It has been reported that about 7.5 years elapse from the first time the patients ask for medical help and the time an accurate diagnosis of bipolar disorder is made.18 A survey of bipolar patients involved with National Depressive and Manic-Depressive Association support groups pointed out that 69% of patients were initially misdiagnosed, on average four psychiatrists were consulted before an accurate diagnosis was made, and unipolar depression was the most frequent misdiagnosis.19 As suggested by Goodwin and Jamison,1 there are five primary causes for misdiagnosis: (i) patients’ lack of insight with regard to manic as opposed to depressive symptoms; (ii) clinicians’ neglect of information available from family members or other third parties; (iii) clinicians’ relative focus on euphoric rather than dysphoric or irritable mood as a criterion for hypomania; (iv) the structure of DSM-IV, which by separating bipolar from all depressive disorders has obscured the close relationship between early-onset recurrent depression and bipolar disorder; and (v) widespread interest in and use of “second-generation” antidepressants.
It is difficult to establish a correct differential diagnosis based on cross-sectional information, without obtaining data about the patient’s course of illness. By definition, (hypo)mania plays an essential role in the understanding of the bipolar condition of a mood disorder. Sometimes, especially when dealing with a bipolar disorder type II, diagnosis can be difficult when hypomanic episodes are not clearly detected. Furthermore, some subjects have a hyperthymic or cyclothymic temperament with mood disturbances that can sometimes be seen as borderline personality traits. Hence, the bipolar nature of a depressive episode could be difficult to establish. In fact, it has been pointed out that depressive polarity was strongly associated with a higher number of years undiagnosed.20 A recent study found that the delay to first treatment was associated with being depressed for longer, greater severity of depression, greater number of episodes, more days of ultradian cycling, and fewer days euthymic.21 Another confusion factor to take into account is comorbidity with other psychiatric disorders. The high prevalence of comorbidities in bipolar patients has a negative impact on prognosis and sometimes also makes an accurate diagnosis more difficult to establish. The most frequent misdiagnosis includes substance-use disorders, anxiety disorders, personality disorders, and attention deficit hyperactivity disorder.22,23 To sum up, bipolar depression, which is often related to comorbidity, disability and mortality, is still largely unknown and frequently underestimated, which may engender a more severe course of the illness.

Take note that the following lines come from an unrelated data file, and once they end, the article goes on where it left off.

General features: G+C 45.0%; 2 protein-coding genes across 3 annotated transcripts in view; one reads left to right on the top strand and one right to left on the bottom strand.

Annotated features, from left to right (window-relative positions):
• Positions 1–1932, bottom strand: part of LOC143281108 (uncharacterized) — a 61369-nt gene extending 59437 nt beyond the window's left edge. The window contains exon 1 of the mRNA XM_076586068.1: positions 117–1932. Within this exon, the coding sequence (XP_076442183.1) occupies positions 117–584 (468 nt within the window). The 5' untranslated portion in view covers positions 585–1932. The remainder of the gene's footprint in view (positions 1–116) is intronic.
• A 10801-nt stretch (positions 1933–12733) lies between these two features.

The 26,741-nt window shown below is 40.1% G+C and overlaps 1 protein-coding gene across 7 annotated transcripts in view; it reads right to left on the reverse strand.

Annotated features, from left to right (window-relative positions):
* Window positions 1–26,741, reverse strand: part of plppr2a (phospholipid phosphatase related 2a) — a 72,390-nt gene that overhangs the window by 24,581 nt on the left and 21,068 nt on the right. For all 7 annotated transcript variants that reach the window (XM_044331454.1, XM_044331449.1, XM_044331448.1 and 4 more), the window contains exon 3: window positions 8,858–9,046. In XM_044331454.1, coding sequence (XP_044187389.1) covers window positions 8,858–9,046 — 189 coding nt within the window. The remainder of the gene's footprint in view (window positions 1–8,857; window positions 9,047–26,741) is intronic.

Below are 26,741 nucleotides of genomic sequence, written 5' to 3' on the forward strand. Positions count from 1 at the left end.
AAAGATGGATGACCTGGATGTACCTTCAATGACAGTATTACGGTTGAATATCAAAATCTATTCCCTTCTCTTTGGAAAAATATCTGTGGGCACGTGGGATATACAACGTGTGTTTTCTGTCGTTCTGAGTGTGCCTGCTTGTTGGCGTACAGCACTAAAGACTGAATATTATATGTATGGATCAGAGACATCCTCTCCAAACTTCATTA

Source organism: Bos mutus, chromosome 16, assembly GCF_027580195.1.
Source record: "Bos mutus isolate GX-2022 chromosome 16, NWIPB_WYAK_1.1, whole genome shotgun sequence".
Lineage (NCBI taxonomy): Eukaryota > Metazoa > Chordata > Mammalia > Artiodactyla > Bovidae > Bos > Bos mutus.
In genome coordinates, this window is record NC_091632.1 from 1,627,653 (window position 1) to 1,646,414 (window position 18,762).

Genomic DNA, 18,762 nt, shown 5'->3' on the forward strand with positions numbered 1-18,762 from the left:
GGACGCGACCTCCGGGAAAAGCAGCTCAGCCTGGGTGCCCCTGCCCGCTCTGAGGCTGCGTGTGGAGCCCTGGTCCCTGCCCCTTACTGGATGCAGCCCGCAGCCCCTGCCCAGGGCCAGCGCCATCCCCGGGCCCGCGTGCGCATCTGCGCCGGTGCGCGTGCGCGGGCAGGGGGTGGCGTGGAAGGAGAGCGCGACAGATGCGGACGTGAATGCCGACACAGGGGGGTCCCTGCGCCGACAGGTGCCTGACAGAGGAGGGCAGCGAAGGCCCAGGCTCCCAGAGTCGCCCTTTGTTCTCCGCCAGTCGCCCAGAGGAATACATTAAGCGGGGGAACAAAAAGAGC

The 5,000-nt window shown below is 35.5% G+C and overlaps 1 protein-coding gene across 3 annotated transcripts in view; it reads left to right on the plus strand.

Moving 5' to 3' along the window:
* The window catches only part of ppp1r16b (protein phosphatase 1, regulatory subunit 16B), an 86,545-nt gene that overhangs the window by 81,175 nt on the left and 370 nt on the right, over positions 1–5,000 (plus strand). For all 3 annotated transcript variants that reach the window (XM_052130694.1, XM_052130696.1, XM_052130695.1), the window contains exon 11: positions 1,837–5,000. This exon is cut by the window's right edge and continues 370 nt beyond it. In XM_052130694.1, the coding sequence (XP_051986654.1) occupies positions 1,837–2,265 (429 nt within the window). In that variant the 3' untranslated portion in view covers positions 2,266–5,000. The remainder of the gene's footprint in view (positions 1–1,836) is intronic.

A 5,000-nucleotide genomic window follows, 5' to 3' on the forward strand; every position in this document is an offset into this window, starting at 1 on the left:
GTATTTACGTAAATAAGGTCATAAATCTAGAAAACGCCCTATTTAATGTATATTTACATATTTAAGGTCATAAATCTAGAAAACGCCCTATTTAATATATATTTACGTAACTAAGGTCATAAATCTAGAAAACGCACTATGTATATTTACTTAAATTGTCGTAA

Clinical features of unipolar and bipolar depression
Several authors have tried to define the clinical specificity of bipolar depression. Unfortunately, some studies do not consider the distinction between bipolar subtypes. Although there are no pathognomonic characteristics specific to bipolar depression compared with unipolar depressive disorder, when both conditions have been analyzed, some clinical and epidemiological differences can be described (Table I).
Table I. Differences between bipolar and unipolar depression.